Faith and Reason: Friends or Foes? - A Guest Post by Dan McGrady

Today's post is written by Dan McGrady. Dan is an attorney with a passion for apologetics and cultural engagement. He is also a member of the Acts17 Ministry at Jacksonville Chapel.


On Wednesday night, a group of people from Acts17 attended a discussion between John Lennox and John Horgan at Stevens Institute of Technology, which was hosted by the Veritas Forum.  The topic of the discussion: "Can Faith and Reason Coexist?"  Lennox, a Bible-believing Christian who is a professor of Mathematics at Oxford University, made a compelling case that faith and reason complement and even reinforce one another.  Horgan, an agnostic and former senior writer for The Scientific American, cautioned that the New Atheist movement has oversold and misrepresented science in order to support their ideological beliefs.  All in all, this was an extremely gracious and productive conversation.  Lennox and Horgan really engaged with one another's views, and you could tell they liked one another personally.

This is the second time I've had the privilege of seeing John Lennox speak live.  He never disappoints.  He is gracious yet uncompromising with the gospel, humorous yet dead serious about the importance of Jesus Christ for our lives, a storyteller blessed with a keen sense of logic.  Lennox may very well be the best apologist for the Christian faith on the planet.  If you've never done so, I encourage you to look him up on Youtube or read one of his books.

Effusive praise for Lennox aside, here were my biggest takeaways from the discussion:

  • Lennox's method of apologetics:  Lennox is a master at using images and analogies to explain complicated points about faith and reason.  He'll start telling you a story about his Aunt Matilda's cake, or an SUV filled with tomatoes, or a tea kettle, and the next thing you know he's making a profound point about the intersection of science and faith.  In my opinion, his inductive way of reasoning is more effective for evangelism than a strictly deductive style, which can be a bit robotic and detached (Ex. "Everything that begins to exist has a cause.  The universe began to exist.  Therefore, the universe has a cause.")  By engaging with the imagination, Lennox's stories and analogies make a more lasting impression on his listeners.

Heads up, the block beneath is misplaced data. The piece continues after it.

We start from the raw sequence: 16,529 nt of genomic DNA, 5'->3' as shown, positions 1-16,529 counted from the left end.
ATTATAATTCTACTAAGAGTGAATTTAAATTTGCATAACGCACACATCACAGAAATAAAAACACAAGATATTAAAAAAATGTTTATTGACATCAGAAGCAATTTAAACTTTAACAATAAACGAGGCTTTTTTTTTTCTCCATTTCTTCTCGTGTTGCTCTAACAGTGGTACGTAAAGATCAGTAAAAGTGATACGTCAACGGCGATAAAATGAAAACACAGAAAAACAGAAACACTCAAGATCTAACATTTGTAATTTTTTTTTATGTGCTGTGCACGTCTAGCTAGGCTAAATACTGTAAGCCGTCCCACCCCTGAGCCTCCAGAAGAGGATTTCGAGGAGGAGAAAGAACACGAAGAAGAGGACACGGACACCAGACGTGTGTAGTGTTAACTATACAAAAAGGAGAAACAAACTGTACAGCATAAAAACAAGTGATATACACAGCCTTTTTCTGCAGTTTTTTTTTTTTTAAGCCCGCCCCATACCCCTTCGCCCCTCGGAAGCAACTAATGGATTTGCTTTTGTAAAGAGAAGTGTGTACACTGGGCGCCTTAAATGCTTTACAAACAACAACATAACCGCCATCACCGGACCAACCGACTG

• No faith in God, but faith in humans: At one point in his opening remarks, John Horgan stated that he did not have faith in God, but he did have faith in humans.  In response to this comment, I submitted a question that the moderator posed to Horgan in the Q&A, which was: "Can you explain your faith in humans, given atrocities like the Holocaust, ISIS beheadings, etc., which are very recent in the timeline of human civilization?"  Horgan answered that humans have progressed technologically and scientifically, and so we live longer and more comfortable lives than ever before.  He also mentioned certain ways we've advanced morally, citing voting rights for women and the abolition of slavery.  While Horgan is undoubtedly right about the technological and scientific advances, I'm skeptical of his optimism that humanity is on a clear progression morally.  As Lennox pointed out, the 20th century was by far the most violent and brutal in history -- two World Wars, atomic bombs, apartheid, the Holocaust, on and on.  In many of these instances humanity's "progression" scientifically just made it possible to commit even greater evils than ever before.  Given what we've seen, I'm doubtful that the fundamental problems of evil in the world will simply work themselves out over time.
  • The inescapable moral law: Horgan argued that there is no objective moral law that governs the behavior of humans.  He also shared that his number 1 objection to faith is the problem of evil -- that a good God would not allow bad things to happen to innocent people.  The issue is, I don't think it's rational to hold both these views simultaneously. The problem of evil only makes sense if we assume an objective standard of good and evil.  But, we can't get to a rationally grounded standard for good and evil without God.  Lennox made an excellent point here: If humans are wishing for a world in which God eliminates all evil, that would be a world without us too.
  • Horgan's final statement:  I was continually impressed by Horgan's honesty about the limits of science.  Towards the end of the event, he weighed in on the way the New Atheists are using neuroscience to argue that there is no such thing as free will.  If there is no such thing as free will, then we are not responsible for our moral choices.  Horgan argued that this is gross reductionism and completely unwarranted by the state of current scientific research.  Lennox agreed.

There were so many other things in this discussion -- exchanges on Freud, ultimate purpose, and Christianity as a vehicle for positive change in the world.   Perhaps the thing that stood out the most was Lennox's ability to weave the gospel into his responses, no matter what the topic was.  It was obvious that the life, death, and resurrection of Jesus completely infiltrate his thinking.  What a great example of engaging with culture while remaining true to the gospel.